What do Lou Reed, Harry Nilsson, Joan Baez, Dusty Springfield, Hall & Oates, Liza Minnelli and many others have in common? For many years, Caleb Quaye was a much in-demand studio session musician. But exactly who is Caleb Quaye, the man Eric Clapton once told David Letterman was the world’s greatest guitar player?
Caleb came from a musical family. His father was Cab Kaye, a well-known jazz musician in London, himself the son of pianist Caleb Jonas Quaye aka Mope Desmond. Many may know his younger step-brother Finlay Quaye who had a platinum album “Maverick A Strike” in 1997.
In 1965, Caleb worked at Mills Music, a publisher in London’s Tin Pan Alley. A fellow tea boy working there was named Reg Dwight, a polite, shy and stodgy boy Caleb teasingly called “Billy Bunter.” Some years earlier, the luckiest man in show business, Dick James who had been chosen by Brian Epstein to publish the Beatles music, and by 1966, Dick was looking to start his own record label. Dick and his son Stephen brought in Caleb to run the little recording studio they set up in order to create demos of songs they hoped to record and/or publish.
Meanwhile, Reg had been playing in a band called Bluesology and in 1967 decided that playing in a band was a dead end job — better he thought to be a songwriter, but he needed a lyricist and soon was connected to a young 17-year-old farmer’s son name Bernard Taupin from Lincolnshire. They began writing music long distance (e.g., Bernie would mail lyrics, Reg would put them to music), and they had a need to create demo recordings of the new songs.
Caleb let Reg and some band members record demos in Dick’s studio until his son Stephen discovered that the studio was being surreptitiously… he threatened to see Caleb and others fired over it, but it was Caleb who convinced Dick to take a listen to Reg’s demos. Dick was impressed and immediately signed Reg and Bernie to a publishing deal.
Eventually Reg and Bernie realized that they were better suited to writing the kind of music they wanted to rather than trying to create cabaret music for Englebert Humperdinck and others. When few artists were covering their songs, Reg decided that he would have to promote his music himself. The idea was planted that Reg would become a star and he needed a new name. Borrowing from his Bluesology sax player Elton Dean and the singer they fronted Long John Baldry, Reg became known as Elton John.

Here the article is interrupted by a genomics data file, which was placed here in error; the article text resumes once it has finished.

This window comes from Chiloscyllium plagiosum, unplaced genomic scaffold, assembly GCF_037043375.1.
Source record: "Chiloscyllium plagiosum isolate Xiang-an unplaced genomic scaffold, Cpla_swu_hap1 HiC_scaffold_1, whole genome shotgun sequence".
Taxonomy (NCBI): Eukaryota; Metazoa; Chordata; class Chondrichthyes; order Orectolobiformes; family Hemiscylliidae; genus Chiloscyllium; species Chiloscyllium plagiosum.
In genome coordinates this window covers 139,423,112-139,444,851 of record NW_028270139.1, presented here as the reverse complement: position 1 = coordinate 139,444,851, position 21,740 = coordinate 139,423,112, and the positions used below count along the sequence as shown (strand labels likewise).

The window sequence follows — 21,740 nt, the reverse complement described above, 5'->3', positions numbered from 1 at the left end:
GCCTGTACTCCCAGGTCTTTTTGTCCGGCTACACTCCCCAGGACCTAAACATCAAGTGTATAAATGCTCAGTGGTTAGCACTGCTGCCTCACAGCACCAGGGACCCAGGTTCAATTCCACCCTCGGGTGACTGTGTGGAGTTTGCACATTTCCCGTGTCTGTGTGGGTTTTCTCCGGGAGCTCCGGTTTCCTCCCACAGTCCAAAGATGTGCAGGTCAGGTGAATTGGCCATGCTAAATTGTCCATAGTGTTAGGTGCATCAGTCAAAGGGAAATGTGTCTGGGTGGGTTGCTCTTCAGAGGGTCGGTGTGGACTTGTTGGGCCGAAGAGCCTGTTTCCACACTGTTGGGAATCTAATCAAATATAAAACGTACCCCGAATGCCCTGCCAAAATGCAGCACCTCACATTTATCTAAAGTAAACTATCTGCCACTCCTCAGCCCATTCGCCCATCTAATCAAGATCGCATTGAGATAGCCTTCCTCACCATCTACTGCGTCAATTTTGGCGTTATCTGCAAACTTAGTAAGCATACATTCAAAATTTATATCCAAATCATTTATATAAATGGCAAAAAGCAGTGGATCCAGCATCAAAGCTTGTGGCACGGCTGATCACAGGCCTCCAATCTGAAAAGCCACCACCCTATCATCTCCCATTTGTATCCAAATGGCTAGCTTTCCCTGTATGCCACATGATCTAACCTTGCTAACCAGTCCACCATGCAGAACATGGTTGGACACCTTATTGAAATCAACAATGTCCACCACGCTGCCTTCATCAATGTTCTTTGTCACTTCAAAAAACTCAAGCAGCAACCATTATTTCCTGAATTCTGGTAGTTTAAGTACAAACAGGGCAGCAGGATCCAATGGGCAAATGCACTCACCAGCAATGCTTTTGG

Soon, singles were released and a debut album in 1969 which sold about 1,600 copies. Dick doubled down and decided to bring in Gus Dudgeon who had produced David Bowie and arranger Paul Buckmaster to create an orchestral “Elton John” album. A trip to Los Angeles and dates at The Troubadour sealed the deal — Elton became an overnight sensation. Another couple of albums “Tumbleweed Connection” and “Madman Across The Water” along with a film score “Friends” all featured Caleb Quaye on guitar. From the earliest demos right through to “Tiny Dancer,” Caleb was there. Remember that great guitar line in the middle of “Take Me To The Pilot” or those great opening licks on the “Tumbleweed Connection” album – that was Caleb.
When Elton left for a tour of America, he didn’t initially take a guitar player, and when it came time to pick a guitarist for his band, Elton chose the talented young folk player Davey Johnstone. And soon the touring band became the recording band. So Caleb became a sought-after studio musician and performed with his band Hookfoot through 1974. Then, of all surprises, Elton called in 1975 wanting to make changes to his touring band and as a result, Caleb suddenly found himself performing “Captain Fantastic” in its entirety at Wembley Stadium in front of 80,000 people. A few months later he was playing Dodger Stadium. Talk about a rocket ride.
The following year in 1976 there was another tour and another album to record and then… suddenly at the end of the tour it was over. Elton wanted to take some time off. Everyone was thanked for their service but now they were free to pursue other projects. Fortunately for Caleb, he was snapped up instantly by Hall & Oates and during 1977 and 1978 he and his Hookfoot drummer Roger Pope toured and recorded the 1978 album “Along the Red Ledge.”
And then the two tea boys from Tin Pan Alley went their separate ways. On October 9, 1979, Caleb’s life changed in a most profound way. He heard a voice that “was louder than rock n’ roll.” For the past 33 years, Caleb has been active in Southern California churches offering up a music ministry that has been helpful to many people. Additionally, he’s been performing in Southern California with his fusion jazz band “The Faculty.”
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